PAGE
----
"Thank you boys.

Today is a big day for all of you and doubtless you're all nervous but I hope also excited to see the results of years of hard work.

I'm sure that many of you will have achieved the results you wanted but there will be those of you who will be disappointed and it's to you I wish to direct my comments.

We are all different, not all of us can be academically gifted so while it's no bad thing to feel disappointed, I also want you to feel proud of what you have achieved and come back next term with a positive attitude determined to do better over the next school year.

I am here as too are all the staff, to help and guide you to be the best you can possibly hope to be in all things whether it's academically or practically so if deep down you can honestly say that you tried your level best then nobody will criticise you.

So gentlemen, the envelopes have been arranged on the tables in alphabetical order so please feel free to find yours and I wish you all the very best of fortune."

He turned to Jus and I.

"I suggest you let the bun fight subside before finding yours. There's likely to be plenty of pushing and shoving, there always is! Pent up nervous energy! We don't normally tolerate such behaviour here but today we turn a blind eye."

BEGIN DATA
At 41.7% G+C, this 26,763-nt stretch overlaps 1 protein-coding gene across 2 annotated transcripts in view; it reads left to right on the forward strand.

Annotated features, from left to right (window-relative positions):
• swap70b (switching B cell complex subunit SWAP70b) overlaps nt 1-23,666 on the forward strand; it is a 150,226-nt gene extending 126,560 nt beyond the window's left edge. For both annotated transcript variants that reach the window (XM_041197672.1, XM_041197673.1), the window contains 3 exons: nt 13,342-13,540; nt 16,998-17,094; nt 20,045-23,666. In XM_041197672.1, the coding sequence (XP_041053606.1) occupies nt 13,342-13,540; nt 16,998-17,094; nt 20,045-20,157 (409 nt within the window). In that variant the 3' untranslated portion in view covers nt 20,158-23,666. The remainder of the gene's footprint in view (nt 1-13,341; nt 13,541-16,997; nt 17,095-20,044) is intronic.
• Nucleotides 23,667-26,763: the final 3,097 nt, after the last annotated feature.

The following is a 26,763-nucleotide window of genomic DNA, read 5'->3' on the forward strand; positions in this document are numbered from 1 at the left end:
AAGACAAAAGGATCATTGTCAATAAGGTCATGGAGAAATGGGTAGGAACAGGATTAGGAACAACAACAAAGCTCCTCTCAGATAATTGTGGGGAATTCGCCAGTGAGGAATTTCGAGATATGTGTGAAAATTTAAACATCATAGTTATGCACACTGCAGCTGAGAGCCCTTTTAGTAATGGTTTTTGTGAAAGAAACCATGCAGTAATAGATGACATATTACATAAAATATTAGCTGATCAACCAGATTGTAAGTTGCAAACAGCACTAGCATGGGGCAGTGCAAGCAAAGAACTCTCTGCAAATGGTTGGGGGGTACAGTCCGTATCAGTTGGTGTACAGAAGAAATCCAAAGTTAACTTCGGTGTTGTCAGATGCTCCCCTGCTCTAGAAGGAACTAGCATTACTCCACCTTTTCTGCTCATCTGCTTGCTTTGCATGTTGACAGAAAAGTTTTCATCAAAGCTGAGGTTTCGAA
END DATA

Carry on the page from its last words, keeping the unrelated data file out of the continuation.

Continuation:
With the melee over, many happy faces and a few not so we ventured forth to find our papers and once in our hands, we took them over to where we'd spotted a couple of chairs.

Jus turned to me

"So who's going first then?"

"Why don't we do it together? Makes sense don't you think?"

"Okay. On the count of three. One, - two, - -THREE!"

We tore open the envelopes and studied the contents. I felt a lump come to my throat and as I looked up at Jus, tears were running down his cheeks.

"So? Why the tears? They can't be that bad?"

"It's not that. Don't you ever cry when you're happy? IV'E GOT STRAIGHT 'A's!!!"

"Guess what clever clogs? SO HAVE I!!"

If the Head Teacher thought his pupils were rowdy then he hadn't counted on us being able to out-do them.

Ecstatic doesn't come close! We danced around the hall like a pair of idiots until a prefect stopped us.

"What's with you two? Pass did you?"

"And then some! Sorry if we were getting a touch carried away but if we were at school here it would be worth detention!"

"Oh right! Now I understand. The Head told us that there were two boys collecting their results who didn't go to this school. You must be them then."

"Yeah, we're home tutored but had to come here to sit the exams so it made sense to come here for the results."

"Cool. So how'd you get on?"